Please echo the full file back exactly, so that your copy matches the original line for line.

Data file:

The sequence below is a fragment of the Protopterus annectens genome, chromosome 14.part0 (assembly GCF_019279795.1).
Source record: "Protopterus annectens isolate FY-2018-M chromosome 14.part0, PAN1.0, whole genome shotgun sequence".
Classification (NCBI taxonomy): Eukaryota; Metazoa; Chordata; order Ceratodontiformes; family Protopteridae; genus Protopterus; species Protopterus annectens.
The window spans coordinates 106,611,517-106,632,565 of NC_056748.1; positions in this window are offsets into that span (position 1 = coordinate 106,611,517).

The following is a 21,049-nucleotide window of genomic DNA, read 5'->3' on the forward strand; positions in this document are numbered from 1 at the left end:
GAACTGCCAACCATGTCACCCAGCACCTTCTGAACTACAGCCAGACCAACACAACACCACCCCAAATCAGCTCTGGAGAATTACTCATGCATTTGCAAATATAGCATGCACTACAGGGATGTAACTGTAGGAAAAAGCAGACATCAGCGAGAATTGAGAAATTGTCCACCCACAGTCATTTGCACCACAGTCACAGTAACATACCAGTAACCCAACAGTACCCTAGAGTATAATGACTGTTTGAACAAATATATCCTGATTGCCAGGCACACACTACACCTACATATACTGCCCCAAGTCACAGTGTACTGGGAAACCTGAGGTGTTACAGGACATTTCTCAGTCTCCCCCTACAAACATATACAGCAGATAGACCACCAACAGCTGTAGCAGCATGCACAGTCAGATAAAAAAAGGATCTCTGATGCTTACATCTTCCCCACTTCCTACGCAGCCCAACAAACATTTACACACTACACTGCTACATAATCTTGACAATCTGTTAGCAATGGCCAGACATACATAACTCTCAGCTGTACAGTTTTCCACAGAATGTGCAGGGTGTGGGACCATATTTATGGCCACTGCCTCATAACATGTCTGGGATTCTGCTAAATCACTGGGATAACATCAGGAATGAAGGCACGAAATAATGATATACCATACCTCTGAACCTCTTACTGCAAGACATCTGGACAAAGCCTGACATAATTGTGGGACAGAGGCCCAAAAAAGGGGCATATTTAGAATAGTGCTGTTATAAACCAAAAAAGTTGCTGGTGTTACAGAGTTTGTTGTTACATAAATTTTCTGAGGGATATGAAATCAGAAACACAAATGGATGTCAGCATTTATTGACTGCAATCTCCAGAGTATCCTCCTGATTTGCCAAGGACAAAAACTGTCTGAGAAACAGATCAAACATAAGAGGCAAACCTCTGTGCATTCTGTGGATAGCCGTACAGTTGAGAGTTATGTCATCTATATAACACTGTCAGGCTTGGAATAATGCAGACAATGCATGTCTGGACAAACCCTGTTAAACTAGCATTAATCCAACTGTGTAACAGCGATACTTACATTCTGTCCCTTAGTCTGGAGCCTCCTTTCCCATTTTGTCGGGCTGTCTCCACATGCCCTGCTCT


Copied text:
The sequence below is a fragment of the Protopterus annectens genome, chromosome 14.part0 (assembly GCF_019279795.1).
Source record: "Protopterus annectens isolate FY-2018-M chromosome 14.part0, PAN1.0, whole genome shotgun sequence".
Classification (NCBI taxonomy): Eukaryota; Metazoa; Chordata; order Ceratodontiformes; family Protopteridae; genus Protopterus; species Protopterus annectens.
The window spans coordinates 106,611,517-106,632,565 of NC_056748.1; positions in this window are offsets into that span (position 1 = coordinate 106,611,517).

The following is a 21,049-nucleotide window of genomic DNA, read 5'->3' on the forward strand; positions in this document are numbered from 1 at the left end:
GAACTGCCAACCATGTCACCCAGCACCTTCTGAACTACAGCCAGACCAACACAACACCACCCCAAATCAGCTCTGGAGAATTACTCATGCATTTGCAAATATAGCATGCACTACAGGGATGTAACTGTAGGAAAAAGCAGACATCAGCGAGAATTGAGAAATTGTCCACCCACAGTCATTTGCACCACAGTCACAGTAACATACCAGTAACCCAACAGTACCCTAGAGTATAATGACTGTTTGAACAAATATATCCTGATTGCCAGGCACACACTACACCTACATATACTGCCCCAAGTCACAGTGTACTGGGAAACCTGAGGTGTTACAGGACATTTCTCAGTCTCCCCCTACAAACATATACAGCAGATAGACCACCAACAGCTGTAGCAGCATGCACAGTCAGATAAAAAAAGGATCTCTGATGCTTACATCTTCCCCACTTCCTACGCAGCCCAACAAACATTTACACACTACACTGCTACATAATCTTGACAATCTGTTAGCAATGGCCAGACATACATAACTCTCAGCTGTACAGTTTTCCACAGAATGTGCAGGGTGTGGGACCATATTTATGGCCACTGCCTCATAACATGTCTGGGATTCTGCTAAATCACTGGGATAACATCAGGAATGAAGGCACGAAATAATGATATACCATACCTCTGAACCTCTTACTGCAAGACATCTGGACAAAGCCTGACATAATTGTGGGACAGAGGCCCAAAAAAGGGGCATATTTAGAATAGTGCTGTTATAAACCAAAAAAGTTGCTGGTGTTACAGAGTTTGTTGTTACATAAATTTTCTGAGGGATATGAAATCAGAAACACAAATGGATGTCAGCATTTATTGACTGCAATCTCCAGAGTATCCTCCTGATTTGCCAAGGACAAAAACTGTCTGAGAAACAGATCAAACATAAGAGGCAAACCTCTGTGCATTCTGTGGATAGCCGTACAGTTGAGAGTTATGTCATCTATATAACACTGTCAGGCTTGGAATAATGCAGACAATGCATGTCTGGACAAACCCTGTTAAACTAGCATTAATCCAACTGTGTAACAGCGATACTTACATTCTGTCCCTTAGTCTGGAGCCTCCTTTCCCATTTTGTCGGGCTGTCTCCACATGCCCTGCTCT